Mr Conelan - Where is it?


Dame ENID LYONS - In many places throughout Australia, including Queensland. The name of one place that I had in mind has escaped me for the moment. T do not speak at random. Ask any Minister whether or not equipment is being destroyed to-day; for example, certain cooking equipment. I realize that it would be impossible to bring a small quantity of equipment from Bourke to, say, Melbourne, for distribution. But I do consider that as much of it as can be used on the spot should be used there. What is there at this moment to prevent the issuing of a regulation by the Department of Air or the Department of the Army, empowering officers on the spot to dispose of certain small articles of equipment at fixed prices, the prices having been fixed and the goods examined by a competent official?


Mr Makin - If the honorable member has had knowledge of specific cases, why has she not made representations to the appropriate Minister?


Dame ENID LYONS - Representations were made to me, in the first place, by servicemen returning from Rabaul, and I realized that in that instance certain difficulties would have to be overcome. But this is something which was brought tomy notice two days ago by a man who had just been discharged from theRoyal Australian Air Force and has personal knowledge of it. He discussed the matter from thestandpoint of what could best be done in the disposal of the property. What astounds me is, that no one can suggest a method for disposing of something without being accused of making a bitter attack, or being suspected of doing so. I wish something helpful could be done in this matter.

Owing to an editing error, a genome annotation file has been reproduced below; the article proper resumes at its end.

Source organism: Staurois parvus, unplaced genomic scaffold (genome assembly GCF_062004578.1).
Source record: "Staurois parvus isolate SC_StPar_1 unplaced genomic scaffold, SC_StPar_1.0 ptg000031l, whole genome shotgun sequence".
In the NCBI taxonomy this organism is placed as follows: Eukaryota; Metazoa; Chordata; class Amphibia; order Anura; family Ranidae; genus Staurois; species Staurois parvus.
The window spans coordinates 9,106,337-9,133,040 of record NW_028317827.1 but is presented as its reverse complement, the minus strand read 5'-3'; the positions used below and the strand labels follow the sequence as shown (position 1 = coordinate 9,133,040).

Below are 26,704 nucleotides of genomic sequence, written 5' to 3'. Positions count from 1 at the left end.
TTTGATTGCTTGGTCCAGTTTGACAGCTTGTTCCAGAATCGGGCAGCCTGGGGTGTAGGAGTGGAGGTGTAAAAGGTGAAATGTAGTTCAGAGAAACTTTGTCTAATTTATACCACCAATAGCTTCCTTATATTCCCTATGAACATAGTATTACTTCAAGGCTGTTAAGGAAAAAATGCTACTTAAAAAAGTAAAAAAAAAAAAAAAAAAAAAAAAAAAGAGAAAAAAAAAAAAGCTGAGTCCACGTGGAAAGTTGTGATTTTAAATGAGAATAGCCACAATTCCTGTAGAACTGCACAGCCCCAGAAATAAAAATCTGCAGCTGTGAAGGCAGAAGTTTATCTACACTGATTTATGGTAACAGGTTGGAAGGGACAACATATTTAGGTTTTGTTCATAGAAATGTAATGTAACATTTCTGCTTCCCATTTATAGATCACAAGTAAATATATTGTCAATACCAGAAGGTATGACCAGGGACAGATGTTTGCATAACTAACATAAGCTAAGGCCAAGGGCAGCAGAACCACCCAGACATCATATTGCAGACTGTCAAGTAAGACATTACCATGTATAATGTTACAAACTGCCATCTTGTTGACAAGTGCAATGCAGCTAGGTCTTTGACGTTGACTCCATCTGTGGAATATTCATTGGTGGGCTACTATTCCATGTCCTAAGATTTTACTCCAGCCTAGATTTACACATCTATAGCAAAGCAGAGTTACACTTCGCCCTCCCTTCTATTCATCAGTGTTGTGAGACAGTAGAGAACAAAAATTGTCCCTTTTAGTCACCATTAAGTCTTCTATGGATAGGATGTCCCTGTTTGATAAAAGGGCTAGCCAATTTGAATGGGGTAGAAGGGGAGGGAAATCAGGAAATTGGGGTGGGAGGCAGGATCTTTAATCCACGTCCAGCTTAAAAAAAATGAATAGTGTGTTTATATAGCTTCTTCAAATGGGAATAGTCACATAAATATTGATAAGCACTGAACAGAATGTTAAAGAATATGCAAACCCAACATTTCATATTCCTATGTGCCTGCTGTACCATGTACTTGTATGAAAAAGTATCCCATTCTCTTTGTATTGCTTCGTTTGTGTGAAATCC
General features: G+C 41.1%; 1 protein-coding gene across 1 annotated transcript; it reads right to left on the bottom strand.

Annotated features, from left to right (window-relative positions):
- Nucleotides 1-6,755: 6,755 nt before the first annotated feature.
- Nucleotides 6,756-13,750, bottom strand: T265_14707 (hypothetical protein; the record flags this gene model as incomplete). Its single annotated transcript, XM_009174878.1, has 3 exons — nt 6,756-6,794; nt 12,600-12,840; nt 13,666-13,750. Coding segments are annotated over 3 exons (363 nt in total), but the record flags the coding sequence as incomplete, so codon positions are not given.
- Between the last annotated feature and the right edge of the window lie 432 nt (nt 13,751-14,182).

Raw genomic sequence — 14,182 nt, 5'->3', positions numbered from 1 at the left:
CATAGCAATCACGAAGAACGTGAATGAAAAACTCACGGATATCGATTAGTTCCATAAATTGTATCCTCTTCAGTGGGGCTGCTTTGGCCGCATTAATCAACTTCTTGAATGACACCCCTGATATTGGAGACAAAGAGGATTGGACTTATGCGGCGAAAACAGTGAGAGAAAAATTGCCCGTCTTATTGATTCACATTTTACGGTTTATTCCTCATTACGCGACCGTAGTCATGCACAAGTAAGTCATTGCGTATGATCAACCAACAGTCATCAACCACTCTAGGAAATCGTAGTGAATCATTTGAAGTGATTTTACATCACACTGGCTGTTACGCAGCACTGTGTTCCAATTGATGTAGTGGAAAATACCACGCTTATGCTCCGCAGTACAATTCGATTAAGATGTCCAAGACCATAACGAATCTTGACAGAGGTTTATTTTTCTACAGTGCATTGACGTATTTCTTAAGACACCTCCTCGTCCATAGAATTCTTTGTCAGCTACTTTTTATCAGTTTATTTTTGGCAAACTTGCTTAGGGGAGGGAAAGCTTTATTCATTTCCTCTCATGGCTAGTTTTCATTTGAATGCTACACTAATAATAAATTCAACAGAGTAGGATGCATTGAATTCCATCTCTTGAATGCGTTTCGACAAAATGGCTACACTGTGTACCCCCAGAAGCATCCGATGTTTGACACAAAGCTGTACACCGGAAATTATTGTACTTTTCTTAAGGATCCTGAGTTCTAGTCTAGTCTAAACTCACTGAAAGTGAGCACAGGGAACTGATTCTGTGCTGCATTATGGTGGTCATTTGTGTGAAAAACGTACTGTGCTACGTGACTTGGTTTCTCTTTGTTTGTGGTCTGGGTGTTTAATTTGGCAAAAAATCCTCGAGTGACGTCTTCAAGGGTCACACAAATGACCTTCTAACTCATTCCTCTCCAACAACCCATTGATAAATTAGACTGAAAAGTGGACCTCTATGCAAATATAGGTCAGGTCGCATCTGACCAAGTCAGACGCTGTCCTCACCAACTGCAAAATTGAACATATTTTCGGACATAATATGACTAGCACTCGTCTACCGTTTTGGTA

Mr Chambers - The honorable member has not said what articles were destroyed or what condition they were in.


Dame ENID LYONS - I have mentioned certain things that were destroyed, including cooking equipment and huts. I suggest that it would be better to dispose of the goods on the spot rather than collect them and transport them to a centre hundreds of miles away for disposal. In that way they could be bought by people who need them and could make use of them. Under the present system, persons of small means cannot travel to the disposal centre to take advantage of the big auctions. The result is that dealers buy everything, and those to whom the goods eventually go for use have to pay more than would otherwise be the case. I know that there are difficultiessuch as labour shortages, congestion of transport &c, but I cannot understand why people who are near the spot where the goods are situated should be denied an opportunity to buy them. To me it is no argument at all to say that because a certain thing cannot be obtained by a housewife in Melbourne, therefore a housewife at Bourke shall not have it. I prefer to look at these matters from the standpoint of the individual citizen, as well as keeping in mind the overall policy of the disposal of goods in the most economical method. This matter goes beyond mere business methods. I am not a great exponent of business methods, but I believe in giving consideration to human needs as well as to business efficiency. I am convinced that what I have suggested could be done to the benefit of the people concerned.